The Anzeiger-Hochhaus in Hanover was designed by Fritz Hoeger, it’s 51m high and was built from 1927 to 1928 near the Stone Gate Square. With its 12m tall, green roof dome, it is a landmark of the city and was one of the first skyscrapers in Germany. Anzeiger-Hochhaus was one of the few high-rise buildings in the center of Hanover that survived the bombing of the city during the Second World War.
The steel frame is covered with dark red and partly gold brick on the façade. The dome features copper cladding which is unique in the German high-rise construction. Originally, there was a planetarium in the dome, however after World War I, a movie theater was established. The façade is made with decorative elements in an expressionistic form in the details. There is an emphasis on the vertical structure of the wedge-shaped, protruding wall. This is reinforced at night by vertical tube lights that belonged to the pre-war equipment. The building is a classic example of Brick Expressionism.
The Anzeiger-Hochhaus was built as a ten-storey high-rise, for the publisher Madsack, the editor of Hannover Allgemeine Zeitung (HAZ) and the New Press. In 1962 there were 800 employees in the house working for the press.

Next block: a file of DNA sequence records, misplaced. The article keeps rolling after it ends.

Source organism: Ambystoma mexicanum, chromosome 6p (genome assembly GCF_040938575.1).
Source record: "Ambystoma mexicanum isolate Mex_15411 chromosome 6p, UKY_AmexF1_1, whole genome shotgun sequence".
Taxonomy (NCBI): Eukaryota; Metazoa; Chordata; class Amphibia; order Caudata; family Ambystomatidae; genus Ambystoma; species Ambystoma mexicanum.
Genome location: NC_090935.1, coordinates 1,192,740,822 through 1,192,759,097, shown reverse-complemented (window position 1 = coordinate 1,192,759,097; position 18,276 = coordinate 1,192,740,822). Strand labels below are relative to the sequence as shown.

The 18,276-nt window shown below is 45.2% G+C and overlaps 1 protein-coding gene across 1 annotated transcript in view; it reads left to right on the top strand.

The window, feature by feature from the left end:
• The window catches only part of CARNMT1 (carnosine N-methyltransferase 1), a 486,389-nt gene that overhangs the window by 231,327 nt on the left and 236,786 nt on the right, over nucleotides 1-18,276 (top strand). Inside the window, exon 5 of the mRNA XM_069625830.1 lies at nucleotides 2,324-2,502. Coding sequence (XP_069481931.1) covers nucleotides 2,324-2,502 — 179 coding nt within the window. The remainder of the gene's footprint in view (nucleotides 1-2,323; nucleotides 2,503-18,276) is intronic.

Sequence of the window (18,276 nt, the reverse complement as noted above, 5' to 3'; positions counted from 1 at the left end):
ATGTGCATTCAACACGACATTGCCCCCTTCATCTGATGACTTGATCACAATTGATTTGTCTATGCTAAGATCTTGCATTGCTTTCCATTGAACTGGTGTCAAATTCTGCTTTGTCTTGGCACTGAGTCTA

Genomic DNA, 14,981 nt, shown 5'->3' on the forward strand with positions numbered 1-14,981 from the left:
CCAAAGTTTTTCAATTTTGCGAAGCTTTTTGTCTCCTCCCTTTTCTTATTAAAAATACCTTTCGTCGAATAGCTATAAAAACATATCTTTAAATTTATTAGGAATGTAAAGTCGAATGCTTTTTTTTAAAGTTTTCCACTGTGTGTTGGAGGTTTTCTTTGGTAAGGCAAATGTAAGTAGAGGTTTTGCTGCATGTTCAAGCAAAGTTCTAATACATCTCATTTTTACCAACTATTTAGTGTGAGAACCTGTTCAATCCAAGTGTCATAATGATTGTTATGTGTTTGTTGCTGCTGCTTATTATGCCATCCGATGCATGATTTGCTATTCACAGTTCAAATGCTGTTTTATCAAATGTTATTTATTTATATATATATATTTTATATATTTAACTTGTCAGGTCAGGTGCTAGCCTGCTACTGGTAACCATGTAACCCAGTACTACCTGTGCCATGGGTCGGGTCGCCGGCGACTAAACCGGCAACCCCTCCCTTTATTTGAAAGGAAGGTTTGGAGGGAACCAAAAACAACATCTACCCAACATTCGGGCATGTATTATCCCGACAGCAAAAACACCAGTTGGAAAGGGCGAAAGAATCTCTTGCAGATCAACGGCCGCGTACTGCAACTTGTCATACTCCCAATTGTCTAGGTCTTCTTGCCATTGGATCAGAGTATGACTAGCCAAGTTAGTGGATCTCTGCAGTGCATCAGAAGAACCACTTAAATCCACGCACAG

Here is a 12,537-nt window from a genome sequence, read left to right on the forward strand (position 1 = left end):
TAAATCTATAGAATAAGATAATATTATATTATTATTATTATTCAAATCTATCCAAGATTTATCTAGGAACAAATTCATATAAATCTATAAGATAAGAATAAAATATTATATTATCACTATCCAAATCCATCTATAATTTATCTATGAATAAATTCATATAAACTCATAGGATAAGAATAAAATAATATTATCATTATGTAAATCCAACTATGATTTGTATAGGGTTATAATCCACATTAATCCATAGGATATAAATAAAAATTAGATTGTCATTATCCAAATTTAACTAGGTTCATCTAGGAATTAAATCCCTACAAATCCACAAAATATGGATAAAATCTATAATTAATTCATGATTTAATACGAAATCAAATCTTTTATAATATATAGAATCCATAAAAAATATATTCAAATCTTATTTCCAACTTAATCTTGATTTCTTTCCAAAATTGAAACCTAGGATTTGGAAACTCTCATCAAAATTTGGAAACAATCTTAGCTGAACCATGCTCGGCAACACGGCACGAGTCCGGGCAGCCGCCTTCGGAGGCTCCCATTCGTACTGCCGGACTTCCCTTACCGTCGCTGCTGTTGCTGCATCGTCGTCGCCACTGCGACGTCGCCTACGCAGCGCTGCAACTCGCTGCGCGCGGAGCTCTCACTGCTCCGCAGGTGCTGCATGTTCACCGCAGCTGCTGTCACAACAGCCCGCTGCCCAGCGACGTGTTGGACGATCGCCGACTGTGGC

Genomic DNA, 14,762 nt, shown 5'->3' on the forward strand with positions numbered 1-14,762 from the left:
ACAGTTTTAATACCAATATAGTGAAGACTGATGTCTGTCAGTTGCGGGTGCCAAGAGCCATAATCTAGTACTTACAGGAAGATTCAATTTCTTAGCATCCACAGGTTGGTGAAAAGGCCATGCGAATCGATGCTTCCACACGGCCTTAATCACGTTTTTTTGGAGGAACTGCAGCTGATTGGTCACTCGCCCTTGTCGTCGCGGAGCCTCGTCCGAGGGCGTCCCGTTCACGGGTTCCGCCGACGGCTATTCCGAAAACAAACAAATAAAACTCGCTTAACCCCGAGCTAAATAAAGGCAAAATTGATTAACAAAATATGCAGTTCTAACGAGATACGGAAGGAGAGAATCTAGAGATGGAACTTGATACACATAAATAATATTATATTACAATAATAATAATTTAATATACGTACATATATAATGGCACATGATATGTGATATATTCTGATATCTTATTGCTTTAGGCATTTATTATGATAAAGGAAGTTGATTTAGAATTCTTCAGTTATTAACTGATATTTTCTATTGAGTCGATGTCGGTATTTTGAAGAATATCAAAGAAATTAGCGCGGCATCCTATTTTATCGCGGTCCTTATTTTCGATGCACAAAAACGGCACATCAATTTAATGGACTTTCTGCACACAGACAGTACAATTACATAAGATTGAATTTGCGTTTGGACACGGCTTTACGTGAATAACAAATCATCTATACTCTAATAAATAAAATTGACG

Today the building has the Higher Education Information System (HIS) and the Hannoversche Allgemeine Zeitung is represented in the building with its City editorial. In addition, since September, the new weekly magazine "Sunday" for iPads and other tablet computers has been produced for the media Madsack Anzeiger-Hochhaus. The building is also part of the media center in Hannover. Companies such as RTL and Sat.1 local editorial and ffn and Hitradio antenna have housed departments. The New Press is located in the adjacent building of Alessandro Mendini. Under the green, highly visible dome of the Anzeiger-Hochhaus building is the tower-air theater which is the highest cinema in Germany. On the ground floor of the skyscraper, the established media company Madsack has their training rooms and a showroom, which is used among other things to showcase new products for tablet computers. These spaces have an interesting ceiling design with lighting and decor elements, which the architect Fritz Hoger called the "Högersche eye".